28 © 2009 Turoff 28 Cross Impact Modeling I System FunctionsParticipants ResponsesSystem Actions Use problem solving Delphi to produce a set of future unique events focused on a given situation Evaluate those events for their relative importance to the future objective guiding the choice of events Place the final most important events into a cross impact model Ask each individual to answer: What are the probabilities of each event occurring in some future time frame? Tell them for each event that they should assume it will or will not occur and ask them to express any changes in the probabilities of the other events due to that certain knowledge about the future. Show them the expected outcome of their model which will have differences from their predictions. Allow them to vary initial probabilities to see how the future changes. Allow them to go back and modify some of their estimates Create the cross impact model using the approach by Turoff (logistic, Fermi Dirac equations). This provides a scale changes from nonlinear probabilities (0 to 1) to a linear influence factor between each pair of events (plus to minus infinity). When participants are satisfied with their individual model utilize the internal linear influencing factors (Cij) to create a group model.

29 © 2009 Turoff 29 Cross Impact Modeling II Creating Scenarios System FunctionsParticipant ResponsesSystem Actions Analyze the internal parameters to show people which of the relationships between which events show the most disagreement among the group. Ask for comments on these combinations form those who have inconsistent or extreme views. Show these comments and others and allow those who wish to change some of their original estimations. Create a model of interacting scenarios by voting on where to stop the integration of the events in process that can turn all the events into one scenario When no more changes are being made produce. Use Interpretive Structural modeling to generate a set of macro scenarios collecting individual events that are tightly coupled into a set of scenarios that interact. Requires human monitor to know when to trigger the scenario creation part

30 © 2009 Turoff 30 Some appropriate words of wisdom

31 © 2009 Turoff 31 From “The people, yes” by Carl Sandburg The white man drew a small circle in the sand and told the red man, “This is what the Indian, knows,” and drawing a big circle around the small one, “This is what the white man knows.” The Indian took the stick and swept an immense ring around both circles: This is where the white man and the red man know nothing.” (The foresight paradox!) A seer upon perceiving a flood should be the first to climb a tree – Kahlil Gibran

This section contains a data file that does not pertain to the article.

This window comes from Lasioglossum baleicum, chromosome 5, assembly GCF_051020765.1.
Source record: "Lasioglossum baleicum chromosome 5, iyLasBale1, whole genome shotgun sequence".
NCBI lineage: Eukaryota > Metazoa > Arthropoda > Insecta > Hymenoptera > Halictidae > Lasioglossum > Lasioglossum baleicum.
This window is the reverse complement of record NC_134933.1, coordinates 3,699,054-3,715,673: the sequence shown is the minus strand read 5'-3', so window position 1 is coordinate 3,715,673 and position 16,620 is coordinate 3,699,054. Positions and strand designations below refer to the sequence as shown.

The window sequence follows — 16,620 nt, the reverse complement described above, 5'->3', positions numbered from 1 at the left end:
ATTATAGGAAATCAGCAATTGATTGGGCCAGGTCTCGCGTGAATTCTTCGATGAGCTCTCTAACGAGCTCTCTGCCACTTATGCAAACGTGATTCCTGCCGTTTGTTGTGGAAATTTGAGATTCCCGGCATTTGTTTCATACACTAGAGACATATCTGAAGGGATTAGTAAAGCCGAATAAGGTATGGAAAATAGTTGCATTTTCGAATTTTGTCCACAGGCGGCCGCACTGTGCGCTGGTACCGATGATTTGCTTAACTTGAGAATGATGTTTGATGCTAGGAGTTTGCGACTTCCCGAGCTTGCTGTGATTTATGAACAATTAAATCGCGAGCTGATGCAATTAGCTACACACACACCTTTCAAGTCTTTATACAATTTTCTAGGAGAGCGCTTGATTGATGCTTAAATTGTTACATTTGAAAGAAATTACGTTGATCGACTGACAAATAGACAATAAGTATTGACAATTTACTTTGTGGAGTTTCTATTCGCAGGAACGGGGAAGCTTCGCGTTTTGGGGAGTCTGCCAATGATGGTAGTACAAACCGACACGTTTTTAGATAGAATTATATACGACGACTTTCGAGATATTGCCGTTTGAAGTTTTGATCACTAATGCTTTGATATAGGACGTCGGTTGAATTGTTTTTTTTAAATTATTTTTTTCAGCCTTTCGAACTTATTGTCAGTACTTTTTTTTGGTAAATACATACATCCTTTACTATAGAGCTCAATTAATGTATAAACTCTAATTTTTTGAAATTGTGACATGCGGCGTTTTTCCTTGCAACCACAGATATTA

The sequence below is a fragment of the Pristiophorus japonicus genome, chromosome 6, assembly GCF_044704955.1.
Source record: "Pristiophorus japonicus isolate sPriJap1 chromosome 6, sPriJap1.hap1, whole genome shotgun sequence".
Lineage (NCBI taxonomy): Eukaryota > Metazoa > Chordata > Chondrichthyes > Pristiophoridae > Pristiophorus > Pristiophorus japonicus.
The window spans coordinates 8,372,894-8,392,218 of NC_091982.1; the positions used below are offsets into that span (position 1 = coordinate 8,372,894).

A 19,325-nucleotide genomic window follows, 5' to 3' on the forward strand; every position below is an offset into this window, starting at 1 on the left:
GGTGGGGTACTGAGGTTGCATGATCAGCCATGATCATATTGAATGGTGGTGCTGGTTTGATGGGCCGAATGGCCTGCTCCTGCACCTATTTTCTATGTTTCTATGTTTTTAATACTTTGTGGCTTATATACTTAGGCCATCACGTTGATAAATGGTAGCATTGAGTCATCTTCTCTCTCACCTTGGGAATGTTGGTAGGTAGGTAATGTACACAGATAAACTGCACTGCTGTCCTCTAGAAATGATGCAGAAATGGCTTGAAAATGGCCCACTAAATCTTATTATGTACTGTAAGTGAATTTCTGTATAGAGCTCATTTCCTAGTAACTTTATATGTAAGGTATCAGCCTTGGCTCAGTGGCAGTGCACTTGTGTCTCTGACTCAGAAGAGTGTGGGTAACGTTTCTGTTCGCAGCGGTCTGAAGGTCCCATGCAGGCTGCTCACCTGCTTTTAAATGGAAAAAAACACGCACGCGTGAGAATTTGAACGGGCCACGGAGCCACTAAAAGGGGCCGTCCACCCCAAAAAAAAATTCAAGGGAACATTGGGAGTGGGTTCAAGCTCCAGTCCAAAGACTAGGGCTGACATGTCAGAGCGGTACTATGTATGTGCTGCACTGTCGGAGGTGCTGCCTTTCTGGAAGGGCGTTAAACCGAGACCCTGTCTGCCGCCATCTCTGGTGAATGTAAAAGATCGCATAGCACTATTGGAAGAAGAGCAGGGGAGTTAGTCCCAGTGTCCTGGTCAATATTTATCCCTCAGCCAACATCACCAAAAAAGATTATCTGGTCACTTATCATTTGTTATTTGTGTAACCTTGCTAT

32 © 2009 Turoff 32 Three slides on recommendations in higher education follow

33 © 2009 Turoff 33 Recommendation for Higher Education I Major effort to provide online discussion systems for all regular face to face courses Do not emphasize any integration with administrative services Avoid separate administration services just support of the hardware and software Seek ability to easily add communication learning features For example question & answer discussion where student cannot see ongoing answers and follow on discussion until they have answered the question Instructors must have control of setting up conferences and membership Ability to bring in guest lectures Ability to set up team conferences Ability to merge different classes for certain projects and exercises

34 © 2009 Turoff 34 Recommendation for Higher Education II Set up prizes and recognition for best online learning exercises in different areas Provide some guidance, seminars, and workshops for teaching online Provide some added equipment (cheap) for an instructor to able to record mp3 audio during his real class and be able to put it and slides online that evening With separate slides and audio students can view printout while listening to lecture off line and/or when traveling Allow those instructors willing to accept online students to his or her face-to-face class (so sick or traveling students do not have to miss anything) Allow face to face students to enroll in some online courses Set a goal of no difference between face-to-face and online student courses, instructors, and or requirements Offer prizes for student projects to develop improved learning tools for use in what ever is the system supporting the online discussion spaces

35 © 2009 Turoff 35 Recommendations for Higher Education III Allow universities to arranging cross registrations to share courses where a given campus does not offer useful courses Develop missing courses for local pre college schools that can be brought in online for areas where there are missing qualified teachers Don’t ignore adult education, literacy programs, and skill training programs and online distribution Consider at some point reducing face to face courses to 1/2 the time in class and put more emphasis on utilizing online time More discussion doable on line then ever can occur in most face-to-face classes. Start marketing internationally at some point Ask now what are the consequences of not moving forward in this direction as other countries begin to introduce online courses for Romania The time to lay out an action plan is now